Capacity is generally defined as the assessment of an individual’s psychological abilities to form rational decisions. Capacity is a medical term determined by a physician. The determination of whether someone is competent is a legal conclusion that uses medical evidence. The concepts of competence and capacity are not yet aligned when it comes to determining leadership and succession in the family enterprise. This alignment must evolve as family enterprises face the challenge of diminishing competence at an accelerated pace.
When grappling with the issue of diminished capacity, it is important to consider who should have rights to medical information and when it is appropriate to invade someone’s privacy to assess his or her competence and capacity. When does the leader have the right to withhold medical information? When does he or she have an obligation to release it? What if family business leaders are unable or unwilling to grapple with these issues?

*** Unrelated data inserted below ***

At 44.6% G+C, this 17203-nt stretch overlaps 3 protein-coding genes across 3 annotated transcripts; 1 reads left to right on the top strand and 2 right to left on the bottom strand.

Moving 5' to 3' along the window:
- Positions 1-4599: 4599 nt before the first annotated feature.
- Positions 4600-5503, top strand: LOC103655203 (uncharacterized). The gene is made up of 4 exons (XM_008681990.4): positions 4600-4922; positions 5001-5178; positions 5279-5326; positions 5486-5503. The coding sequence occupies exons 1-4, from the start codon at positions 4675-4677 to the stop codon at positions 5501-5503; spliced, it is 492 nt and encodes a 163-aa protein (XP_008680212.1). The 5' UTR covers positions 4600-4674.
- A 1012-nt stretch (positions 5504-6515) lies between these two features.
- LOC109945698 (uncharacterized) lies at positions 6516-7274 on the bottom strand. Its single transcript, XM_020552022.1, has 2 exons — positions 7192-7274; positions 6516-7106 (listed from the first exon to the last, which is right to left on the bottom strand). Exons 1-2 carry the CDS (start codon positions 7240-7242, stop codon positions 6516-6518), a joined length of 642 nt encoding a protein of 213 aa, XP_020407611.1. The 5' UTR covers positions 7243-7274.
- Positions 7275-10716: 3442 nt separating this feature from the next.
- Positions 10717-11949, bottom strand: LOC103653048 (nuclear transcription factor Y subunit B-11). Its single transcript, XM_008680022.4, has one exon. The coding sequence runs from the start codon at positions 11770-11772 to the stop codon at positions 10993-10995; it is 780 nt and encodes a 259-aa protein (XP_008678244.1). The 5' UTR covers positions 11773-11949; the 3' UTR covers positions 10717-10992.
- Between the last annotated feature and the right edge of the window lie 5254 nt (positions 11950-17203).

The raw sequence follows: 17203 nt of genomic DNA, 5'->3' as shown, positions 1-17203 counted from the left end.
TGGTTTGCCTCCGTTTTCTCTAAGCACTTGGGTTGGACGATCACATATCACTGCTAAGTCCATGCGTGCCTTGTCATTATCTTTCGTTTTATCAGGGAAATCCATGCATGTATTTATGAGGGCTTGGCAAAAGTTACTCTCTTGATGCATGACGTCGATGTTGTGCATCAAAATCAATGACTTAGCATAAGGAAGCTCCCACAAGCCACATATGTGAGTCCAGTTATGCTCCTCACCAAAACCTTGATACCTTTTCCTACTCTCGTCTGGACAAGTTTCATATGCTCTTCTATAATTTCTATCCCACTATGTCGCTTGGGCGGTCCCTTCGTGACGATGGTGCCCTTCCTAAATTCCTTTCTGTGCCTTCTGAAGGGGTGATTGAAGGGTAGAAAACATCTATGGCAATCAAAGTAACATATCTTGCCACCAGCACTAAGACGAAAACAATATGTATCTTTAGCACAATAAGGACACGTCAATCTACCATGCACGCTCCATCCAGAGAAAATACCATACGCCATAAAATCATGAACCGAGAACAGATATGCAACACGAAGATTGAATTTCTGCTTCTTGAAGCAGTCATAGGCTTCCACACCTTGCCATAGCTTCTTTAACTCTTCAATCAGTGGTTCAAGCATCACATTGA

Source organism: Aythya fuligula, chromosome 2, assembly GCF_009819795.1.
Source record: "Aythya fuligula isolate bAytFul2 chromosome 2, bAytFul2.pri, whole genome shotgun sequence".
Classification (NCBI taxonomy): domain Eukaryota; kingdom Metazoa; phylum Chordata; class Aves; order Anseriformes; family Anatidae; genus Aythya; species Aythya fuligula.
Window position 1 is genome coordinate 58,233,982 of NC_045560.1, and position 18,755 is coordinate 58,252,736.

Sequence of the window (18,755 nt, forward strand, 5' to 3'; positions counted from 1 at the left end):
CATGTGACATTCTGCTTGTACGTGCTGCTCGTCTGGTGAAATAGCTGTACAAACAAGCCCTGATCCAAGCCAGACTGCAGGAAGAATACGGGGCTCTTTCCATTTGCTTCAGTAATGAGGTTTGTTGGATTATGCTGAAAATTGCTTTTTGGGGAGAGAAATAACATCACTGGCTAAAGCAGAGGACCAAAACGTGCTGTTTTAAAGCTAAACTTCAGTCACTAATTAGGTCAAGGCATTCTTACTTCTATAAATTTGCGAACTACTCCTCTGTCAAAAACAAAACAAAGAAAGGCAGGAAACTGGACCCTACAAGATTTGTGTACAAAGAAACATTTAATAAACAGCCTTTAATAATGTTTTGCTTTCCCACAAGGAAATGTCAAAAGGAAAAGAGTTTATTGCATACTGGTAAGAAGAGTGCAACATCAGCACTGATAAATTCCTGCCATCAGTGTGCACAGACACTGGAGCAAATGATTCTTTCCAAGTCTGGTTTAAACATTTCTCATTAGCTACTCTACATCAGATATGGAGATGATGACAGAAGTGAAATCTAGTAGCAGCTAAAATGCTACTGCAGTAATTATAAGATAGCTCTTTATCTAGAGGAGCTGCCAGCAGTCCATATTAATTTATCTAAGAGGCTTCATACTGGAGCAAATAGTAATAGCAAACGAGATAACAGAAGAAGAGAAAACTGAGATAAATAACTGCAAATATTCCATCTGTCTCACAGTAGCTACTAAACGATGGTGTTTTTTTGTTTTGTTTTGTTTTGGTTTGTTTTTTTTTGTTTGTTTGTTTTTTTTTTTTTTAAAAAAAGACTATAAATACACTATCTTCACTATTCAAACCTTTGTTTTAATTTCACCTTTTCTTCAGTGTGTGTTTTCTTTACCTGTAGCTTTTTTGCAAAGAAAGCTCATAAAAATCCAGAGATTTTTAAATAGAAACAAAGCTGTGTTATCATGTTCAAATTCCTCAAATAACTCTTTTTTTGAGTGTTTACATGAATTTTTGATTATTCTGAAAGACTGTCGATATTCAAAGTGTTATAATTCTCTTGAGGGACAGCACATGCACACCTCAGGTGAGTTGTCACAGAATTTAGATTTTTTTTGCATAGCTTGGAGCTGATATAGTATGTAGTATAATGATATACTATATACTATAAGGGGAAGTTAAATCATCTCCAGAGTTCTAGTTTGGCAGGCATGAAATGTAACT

A robust discussion of these points should also address conflicts regarding who is evaluating someone’s level of capacity and incompetence. Considering what stake that person has in the outcome of the decision is essential.
Proper planning for the family enterprise must address the contemplation of planning for diminishing competence and include a mechanism for who will step into positions of authority and how the process should unfold. In order to achieve this, coordination between the medical and legal aspects of capacity and competence must evolve. For sustained capacity, when will the torch pass?